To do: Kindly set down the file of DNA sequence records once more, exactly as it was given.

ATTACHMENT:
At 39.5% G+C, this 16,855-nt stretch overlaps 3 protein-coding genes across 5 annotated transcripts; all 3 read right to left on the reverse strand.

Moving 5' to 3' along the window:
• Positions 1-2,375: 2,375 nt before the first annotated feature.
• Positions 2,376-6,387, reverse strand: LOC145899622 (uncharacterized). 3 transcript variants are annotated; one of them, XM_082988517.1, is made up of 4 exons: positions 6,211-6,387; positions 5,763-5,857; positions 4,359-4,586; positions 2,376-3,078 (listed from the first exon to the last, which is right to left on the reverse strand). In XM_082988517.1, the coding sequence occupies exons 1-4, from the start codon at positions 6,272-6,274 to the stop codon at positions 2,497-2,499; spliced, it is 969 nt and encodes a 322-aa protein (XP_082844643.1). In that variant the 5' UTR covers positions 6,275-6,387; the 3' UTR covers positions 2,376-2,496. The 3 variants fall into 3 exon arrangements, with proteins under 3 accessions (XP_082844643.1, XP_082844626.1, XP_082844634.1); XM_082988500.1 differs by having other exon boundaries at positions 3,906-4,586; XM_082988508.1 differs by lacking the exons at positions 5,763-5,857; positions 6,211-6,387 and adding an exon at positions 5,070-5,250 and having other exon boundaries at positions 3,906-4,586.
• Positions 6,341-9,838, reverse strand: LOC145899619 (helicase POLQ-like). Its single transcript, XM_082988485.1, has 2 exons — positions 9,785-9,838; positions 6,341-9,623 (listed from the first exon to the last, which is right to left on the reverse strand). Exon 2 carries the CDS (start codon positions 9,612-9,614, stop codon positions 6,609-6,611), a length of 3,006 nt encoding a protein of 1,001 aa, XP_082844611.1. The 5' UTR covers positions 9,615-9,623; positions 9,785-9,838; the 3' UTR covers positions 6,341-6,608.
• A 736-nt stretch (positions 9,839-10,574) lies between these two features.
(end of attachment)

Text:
At 39.5% G+C, this 16,855-nt stretch overlaps 3 protein-coding genes across 5 annotated transcripts; all 3 read right to left on the reverse strand.

Moving 5' to 3' along the window:
• Positions 1-2,375: 2,375 nt before the first annotated feature.
• Positions 2,376-6,387, reverse strand: LOC145899622 (uncharacterized). 3 transcript variants are annotated; one of them, XM_082988517.1, is made up of 4 exons: positions 6,211-6,387; positions 5,763-5,857; positions 4,359-4,586; positions 2,376-3,078 (listed from the first exon to the last, which is right to left on the reverse strand). In XM_082988517.1, the coding sequence occupies exons 1-4, from the start codon at positions 6,272-6,274 to the stop codon at positions 2,497-2,499; spliced, it is 969 nt and encodes a 322-aa protein (XP_082844643.1). In that variant the 5' UTR covers positions 6,275-6,387; the 3' UTR covers positions 2,376-2,496. The 3 variants fall into 3 exon arrangements, with proteins under 3 accessions (XP_082844643.1, XP_082844626.1, XP_082844634.1); XM_082988500.1 differs by having other exon boundaries at positions 3,906-4,586; XM_082988508.1 differs by lacking the exons at positions 5,763-5,857; positions 6,211-6,387 and adding an exon at positions 5,070-5,250 and having other exon boundaries at positions 3,906-4,586.
• Positions 6,341-9,838, reverse strand: LOC145899619 (helicase POLQ-like). Its single transcript, XM_082988485.1, has 2 exons — positions 9,785-9,838; positions 6,341-9,623 (listed from the first exon to the last, which is right to left on the reverse strand). Exon 2 carries the CDS (start codon positions 9,612-9,614, stop codon positions 6,609-6,611), a length of 3,006 nt encoding a protein of 1,001 aa, XP_082844611.1. The 5' UTR covers positions 9,615-9,623; positions 9,785-9,838; the 3' UTR covers positions 6,341-6,608.
• A 736-nt stretch (positions 9,839-10,574) lies between these two features.